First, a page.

Saturday, August 27, 2011

Star of the West - Week 35

This was a nice straightforward block to fit into our 8 inch finished size. I had to enhance the lighting on this photo - it is just rather gloomy out there with the big storm right on top of North Carolina's shore. We've had no rain at all, just intermittent, mildly gusty winds.

The whirlwind look of this block seems appropriate for the day.

I'd been wanting to see if I could get this red paisley to look a little nicer in a block since it was not so successful in the Lily a few weeks ago. This is a happier group of fabrics than that was.

Saturday, August 20, 2011

Week 34

This week's block is one that celebrates a Confederate Spy. If that weren't bad enough, it's the Rosebud block, one of my least-liked traditional quilt blocks.

But, I embarked on this project, so, I had to make the block, and somehow, had to find a way to make it mine.

I noted that Ms. Brackman changed the usual placement of colors and values. The way this block is typically colored is something like this, with perhaps green instead of the blue I chose for this illustration, and pink or red triangles to make the "buds":

I decided to use two of my larger-scaled florals, and changed the values of the small triangles even from what Ms. Brackman recommended, to emphasize the pinwheel shape.

It's still sort of a "rosebud" in concept but much more to my liking this way, where I'm not trying to represent a beautiful flower in half-square triangles.

I used EQ to experiment with values and then used the rotary cutting directions provided there. I have a preference set in EQ to use 16ths of an inch. These directions recommended cutting the small triangles from 2 3/16th inch squares instead of 2 1/8th. I definitely needed the extra 1/16th of an inch to make this come out to size.

Friday, August 19, 2011

A small project

I had three nine-patch blocks leftover from a baby quilt I made many years ago. I also had leftover pieces of the purple gingham and pale green print I made the blocks from. Since I had more of the gingham than the green, I reversed the color scheme for most of the additional blocks to have enough for a little baby quilt. Blocks using the original color scheme are in the four corners for symmetry.

I had to piece some strips of both the green and the purple to get enough pieces big enough to complete all the blocks - the resulting squares are commonly called "poverty patches". The bright green backing is an alphabet print. This was another "leaders and enders" project - made one seam at a time when I was working on other things, so it's been hanging around on the studio design wall since late Spring.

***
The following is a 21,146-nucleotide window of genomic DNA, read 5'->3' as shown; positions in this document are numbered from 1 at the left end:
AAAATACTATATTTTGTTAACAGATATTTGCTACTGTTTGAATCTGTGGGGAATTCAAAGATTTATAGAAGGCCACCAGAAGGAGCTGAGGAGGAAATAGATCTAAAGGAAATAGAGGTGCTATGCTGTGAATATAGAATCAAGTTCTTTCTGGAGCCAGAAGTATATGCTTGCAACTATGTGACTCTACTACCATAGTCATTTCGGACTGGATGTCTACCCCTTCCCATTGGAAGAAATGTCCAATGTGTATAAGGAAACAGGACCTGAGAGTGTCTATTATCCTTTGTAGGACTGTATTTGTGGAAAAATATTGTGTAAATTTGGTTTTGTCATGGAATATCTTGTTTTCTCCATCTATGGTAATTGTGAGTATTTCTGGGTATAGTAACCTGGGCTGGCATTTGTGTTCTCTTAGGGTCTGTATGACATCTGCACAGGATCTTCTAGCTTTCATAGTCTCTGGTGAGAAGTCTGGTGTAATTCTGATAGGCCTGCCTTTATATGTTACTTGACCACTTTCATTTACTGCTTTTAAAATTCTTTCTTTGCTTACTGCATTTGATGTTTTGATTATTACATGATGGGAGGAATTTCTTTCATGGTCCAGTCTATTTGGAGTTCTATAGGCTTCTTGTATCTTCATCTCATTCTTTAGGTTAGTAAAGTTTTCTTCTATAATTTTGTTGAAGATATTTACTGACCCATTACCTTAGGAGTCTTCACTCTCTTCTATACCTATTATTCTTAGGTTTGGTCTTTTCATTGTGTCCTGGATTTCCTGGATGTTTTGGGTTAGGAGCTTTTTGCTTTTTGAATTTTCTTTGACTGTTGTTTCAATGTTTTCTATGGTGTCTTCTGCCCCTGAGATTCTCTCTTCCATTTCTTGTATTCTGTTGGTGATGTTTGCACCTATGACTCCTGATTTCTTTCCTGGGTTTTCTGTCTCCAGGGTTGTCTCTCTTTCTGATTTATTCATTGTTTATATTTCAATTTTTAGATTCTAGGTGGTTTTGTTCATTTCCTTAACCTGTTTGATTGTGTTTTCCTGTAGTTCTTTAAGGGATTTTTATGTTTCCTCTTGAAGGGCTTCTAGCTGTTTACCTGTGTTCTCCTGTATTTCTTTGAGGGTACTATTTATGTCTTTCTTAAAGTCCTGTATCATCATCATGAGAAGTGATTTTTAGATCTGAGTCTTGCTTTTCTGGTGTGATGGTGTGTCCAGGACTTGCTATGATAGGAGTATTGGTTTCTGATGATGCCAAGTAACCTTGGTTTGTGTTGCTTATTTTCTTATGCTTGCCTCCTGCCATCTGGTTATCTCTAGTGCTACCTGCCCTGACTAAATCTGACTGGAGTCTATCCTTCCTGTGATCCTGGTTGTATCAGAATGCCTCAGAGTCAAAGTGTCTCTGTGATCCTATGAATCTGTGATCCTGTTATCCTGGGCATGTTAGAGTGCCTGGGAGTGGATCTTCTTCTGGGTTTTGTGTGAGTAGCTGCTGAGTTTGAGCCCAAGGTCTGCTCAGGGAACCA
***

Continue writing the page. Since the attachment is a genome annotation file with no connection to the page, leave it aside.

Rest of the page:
The quilt has a lot of blue chalk on it from marking the border for even quilting, so I need to wash it, then it will wait until there's a baby who needs a quilt. I have other baby fabrics to use that have been taking up space in my fabric drawers for a few years - it's nice to have this one finished.

Monday, August 15, 2011

Moving into Winter

...with my knitting that is, now that this little cotton sweater is done -

I was not sure I was going to like it when I tried it on before blocking....

because the yarn is thick with a lot of body - but blocking corrected some of the shaping issues. I'll wear it to my knitting group tonight and see if the stretchy element in the mostly cotton yarn will hold the shape I got it into.

Saturday, August 13, 2011

Week 33 Indiana Puzzle

This is one of those blocks that would look better in a whole quilt with just this block.

I enjoyed piecing the curves - this was much easier than my New from Old challenge quilt just finished.

Friday, August 12, 2011

All but the name

My June Bride Challenge is all wrapped up, except for the name.

I love the suede-like appearance of Diane's hand-dyed electric blue cotton fabric behind the vintage fabrics of the Dresden plate.

I took a few pictures at different angles, trying to get it so the quilting and fabrics show better.

Most of these photos were taken outdoors in sun - here's a closer in shot, at an angle. The corner design is inspired by an Art Nouveau graphic from a Dover book. Maybe I could have found an Art Deco design to better match the 1930's fabrics, but then, this is a New from Old Challenge, not a Historically Accurate Reproduction Challenge. Quilters didn't use much really dense quilting like this in the 1930's. (Click on any photo to enlarge for details.)

This next one shows the busy backing where the quilting will never show. The edges are faced because the curves of the wedge shaped pieces are pretty tight - I was not going to attempt a binding! If I ever do a complicated edge like this again, I'll probably make sure the curves are a lot larger. This border was a particular challenge for me, and one of the reasons for participating in a project like this.

This next picture was taken with the quilt on the floor inside the front door so the light is coming from one side. Maybe you can finally see the quilting on the original vintage pieced Dresden plate.